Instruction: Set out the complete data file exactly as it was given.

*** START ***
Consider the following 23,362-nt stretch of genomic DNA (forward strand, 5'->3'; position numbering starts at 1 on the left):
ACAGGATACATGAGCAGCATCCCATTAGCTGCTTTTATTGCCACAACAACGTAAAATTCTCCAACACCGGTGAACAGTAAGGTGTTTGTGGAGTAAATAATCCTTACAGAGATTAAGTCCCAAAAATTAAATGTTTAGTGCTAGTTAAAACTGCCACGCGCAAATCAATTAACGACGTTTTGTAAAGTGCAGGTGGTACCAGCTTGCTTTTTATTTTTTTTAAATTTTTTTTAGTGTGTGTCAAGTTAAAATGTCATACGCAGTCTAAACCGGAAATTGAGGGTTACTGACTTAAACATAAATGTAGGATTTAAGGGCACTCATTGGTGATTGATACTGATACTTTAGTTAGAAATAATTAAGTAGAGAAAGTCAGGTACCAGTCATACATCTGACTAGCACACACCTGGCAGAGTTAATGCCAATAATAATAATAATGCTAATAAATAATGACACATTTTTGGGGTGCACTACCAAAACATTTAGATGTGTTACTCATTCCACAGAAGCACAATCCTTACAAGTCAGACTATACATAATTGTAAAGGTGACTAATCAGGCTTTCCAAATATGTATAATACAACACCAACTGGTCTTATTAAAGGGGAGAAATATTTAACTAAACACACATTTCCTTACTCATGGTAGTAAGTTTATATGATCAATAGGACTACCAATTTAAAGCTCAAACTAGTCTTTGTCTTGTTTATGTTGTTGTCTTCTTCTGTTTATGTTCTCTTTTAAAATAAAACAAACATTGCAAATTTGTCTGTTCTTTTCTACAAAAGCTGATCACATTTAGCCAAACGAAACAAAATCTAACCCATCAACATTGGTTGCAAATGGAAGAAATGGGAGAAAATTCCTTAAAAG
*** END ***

Consider the following 23,362-nt stretch of genomic DNA (forward strand, 5'->3'; position numbering starts at 1 on the left):
ACAGGATACATGAGCAGCATCCCATTAGCTGCTTTTATTGCCACAACAACGTAAAATTCTCCAACACCGGTGAACAGTAAGGTGTTTGTGGAGTAAATAATCCTTACAGAGATTAAGTCCCAAAAATTAAATGTTTAGTGCTAGTTAAAACTGCCACGCGCAAATCAATTAACGACGTTTTGTAAAGTGCAGGTGGTACCAGCTTGCTTTTTATTTTTTTTAAATTTTTTTTAGTGTGTGTCAAGTTAAAATGTCATACGCAGTCTAAACCGGAAATTGAGGGTTACTGACTTAAACATAAATGTAGGATTTAAGGGCACTCATTGGTGATTGATACTGATACTTTAGTTAGAAATAATTAAGTAGAGAAAGTCAGGTACCAGTCATACATCTGACTAGCACACACCTGGCAGAGTTAATGCCAATAATAATAATAATGCTAATAAATAATGACACATTTTTGGGGTGCACTACCAAAACATTTAGATGTGTTACTCATTCCACAGAAGCACAATCCTTACAAGTCAGACTATACATAATTGTAAAGGTGACTAATCAGGCTTTCCAAATATGTATAATACAACACCAACTGGTCTTATTAAAGGGGAGAAATATTTAACTAAACACACATTTCCTTACTCATGGTAGTAAGTTTATATGATCAATAGGACTACCAATTTAAAGCTCAAACTAGTCTTTGTCTTGTTTATGTTGTTGTCTTCTTCTGTTTATGTTCTCTTTTAAAATAAAACAAACATTGCAAATTTGTCTGTTCTTTTCTACAAAAGCTGATCACATTTAGCCAAACGAAACAAAATCTAACCCATCAACATTGGTTGCAAATGGAAGAAATGGGAGAAAATTCCTTAAAAG